We all know the world of ballet needs more men. So how do we, as teachers, keep boys interested in ballet class, at any age? Rain Francis consulted Shaw Coleman, who is currently working as a freelance dancer and choreographer in Europe.
#1. Focus on combinations that are less complicated and pretty and more strength-based and energetic. For example, less adage or port de bras, more jumps. “Even when I was a kid and didn’t know what grand allegro was, my favourite barre exercise was grands battements,” says Shaw.
#2. Set specific exercises for the boys. Don’t forget to include things like tour en l’air (or preparatory exercises for tours), turns and hops in a’la seconde, and pirouettes from second position.
#3. “Having other boys in the class helps,” says Shaw. “Men are very competitive, so having a sparring partner can be motivating.” Wherever possible, have special boys-only classes to work purely on techniques for male dancers. If there are no other boys in your school of a similar age, encourage your male students to bring a friend.
#4. Make a clear distinction between ballet for girls and ballet for boys. Of course, the classical technique remains the same, but the functionality of it – as well as the aesthetic – differs. “Boys need to hear the message ‘what you’re doing is for men, not for girls’,” says Shaw.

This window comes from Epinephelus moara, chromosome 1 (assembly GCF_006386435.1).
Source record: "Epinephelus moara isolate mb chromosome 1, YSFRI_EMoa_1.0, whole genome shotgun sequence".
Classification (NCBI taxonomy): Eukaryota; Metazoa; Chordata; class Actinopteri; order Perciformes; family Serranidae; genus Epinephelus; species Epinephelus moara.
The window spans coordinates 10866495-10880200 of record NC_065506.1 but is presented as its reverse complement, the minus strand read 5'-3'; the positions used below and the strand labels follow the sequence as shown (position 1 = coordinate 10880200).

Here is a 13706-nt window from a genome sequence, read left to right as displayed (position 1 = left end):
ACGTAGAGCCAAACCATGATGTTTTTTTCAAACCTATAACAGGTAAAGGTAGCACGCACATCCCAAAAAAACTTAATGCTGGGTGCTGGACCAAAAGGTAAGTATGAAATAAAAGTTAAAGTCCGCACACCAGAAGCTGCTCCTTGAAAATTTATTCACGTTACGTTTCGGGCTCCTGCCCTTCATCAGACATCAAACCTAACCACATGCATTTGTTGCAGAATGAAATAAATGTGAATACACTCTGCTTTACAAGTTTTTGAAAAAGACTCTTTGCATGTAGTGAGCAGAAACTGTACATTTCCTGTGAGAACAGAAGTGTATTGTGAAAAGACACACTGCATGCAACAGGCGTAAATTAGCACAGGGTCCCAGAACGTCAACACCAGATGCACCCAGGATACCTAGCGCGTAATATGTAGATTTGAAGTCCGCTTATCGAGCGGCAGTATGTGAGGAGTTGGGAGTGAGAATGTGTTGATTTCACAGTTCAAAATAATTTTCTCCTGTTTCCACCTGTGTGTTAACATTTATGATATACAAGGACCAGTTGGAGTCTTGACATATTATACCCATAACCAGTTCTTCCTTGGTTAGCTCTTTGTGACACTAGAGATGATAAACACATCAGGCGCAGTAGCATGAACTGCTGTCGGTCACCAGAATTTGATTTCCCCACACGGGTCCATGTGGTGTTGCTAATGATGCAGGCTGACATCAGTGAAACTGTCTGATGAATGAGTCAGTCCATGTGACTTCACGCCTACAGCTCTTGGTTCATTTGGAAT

#5. Encourage your students to find male role models so they can see what they are striving for. Role models can be famous dancers such as Nureyev, Baryshnikov or Acosta, a favourite dancer from a local company, a male teacher, or an older student. If there are no male ballet teachers at your school, arrange regular one-off workshops or masterclasses with a male teacher to inspire your boys.
#6. Make sure your school has published uniform requirements for boys as well as girls, even if you only have one male student. “[Not having uniform requirements] always made me feel like an oddity,” says Shaw. “It was like they weren’t set up for teaching boys, that I wasn’t especially welcome.”
#7. As boys hit puberty, it’s important to have “the jockstrap talk” with them. “There were no older guys in my dance school at the time I went through puberty,” says Shaw. “The female teachers either didn’t know or didn’t want to have that conversation with me. I would look at pictures of pro dancers and try to work out what they were wearing under their tights. I remember being embarrassed every class wearing just jocks under my tights, feeling very exposed.” 11 or 12 is a good age to transition to wearing a dance belt. “I didn’t work it out until I was 14 or 15!”
#8. These days, there is unlimited access to so much material to inspire your boys. Point them towards YouTube videos of outstanding male dancers, and encourage them to read autobiographies and attend performances. Teach them variations from the classical repertoire, tailored to their age and skill level.
By Rain Francis of Dance Informa.
Photo: A scene from Billy Elliot the movie.